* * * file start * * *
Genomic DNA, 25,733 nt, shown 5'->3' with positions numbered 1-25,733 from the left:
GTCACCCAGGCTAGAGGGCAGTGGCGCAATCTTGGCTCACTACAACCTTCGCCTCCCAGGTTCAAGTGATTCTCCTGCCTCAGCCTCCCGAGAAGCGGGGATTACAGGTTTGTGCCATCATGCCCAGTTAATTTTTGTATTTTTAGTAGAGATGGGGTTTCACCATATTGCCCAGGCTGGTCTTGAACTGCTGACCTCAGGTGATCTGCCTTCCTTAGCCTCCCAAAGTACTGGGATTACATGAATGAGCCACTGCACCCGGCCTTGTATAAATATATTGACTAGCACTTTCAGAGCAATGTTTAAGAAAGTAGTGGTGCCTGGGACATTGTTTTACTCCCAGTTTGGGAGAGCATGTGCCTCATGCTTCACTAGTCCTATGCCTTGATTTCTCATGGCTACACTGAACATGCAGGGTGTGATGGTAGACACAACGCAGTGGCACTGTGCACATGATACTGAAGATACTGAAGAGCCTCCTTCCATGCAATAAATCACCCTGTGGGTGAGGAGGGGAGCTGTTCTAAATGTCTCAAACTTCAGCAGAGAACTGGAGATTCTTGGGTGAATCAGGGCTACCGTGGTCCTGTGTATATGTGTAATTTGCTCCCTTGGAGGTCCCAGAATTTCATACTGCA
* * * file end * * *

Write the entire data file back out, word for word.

Genomic DNA, 25,733 nt, shown 5'->3' with positions numbered 1-25,733 from the left:
GTCACCCAGGCTAGAGGGCAGTGGCGCAATCTTGGCTCACTACAACCTTCGCCTCCCAGGTTCAAGTGATTCTCCTGCCTCAGCCTCCCGAGAAGCGGGGATTACAGGTTTGTGCCATCATGCCCAGTTAATTTTTGTATTTTTAGTAGAGATGGGGTTTCACCATATTGCCCAGGCTGGTCTTGAACTGCTGACCTCAGGTGATCTGCCTTCCTTAGCCTCCCAAAGTACTGGGATTACATGAATGAGCCACTGCACCCGGCCTTGTATAAATATATTGACTAGCACTTTCAGAGCAATGTTTAAGAAAGTAGTGGTGCCTGGGACATTGTTTTACTCCCAGTTTGGGAGAGCATGTGCCTCATGCTTCACTAGTCCTATGCCTTGATTTCTCATGGCTACACTGAACATGCAGGGTGTGATGGTAGACACAACGCAGTGGCACTGTGCACATGATACTGAAGATACTGAAGAGCCTCCTTCCATGCAATAAATCACCCTGTGGGTGAGGAGGGGAGCTGTTCTAAATGTCTCAAACTTCAGCAGAGAACTGGAGATTCTTGGGTGAATCAGGGCTACCGTGGTCCTGTGTATATGTGTAATTTGCTCCCTTGGAGGTCCCAGAATTTCATACTGCA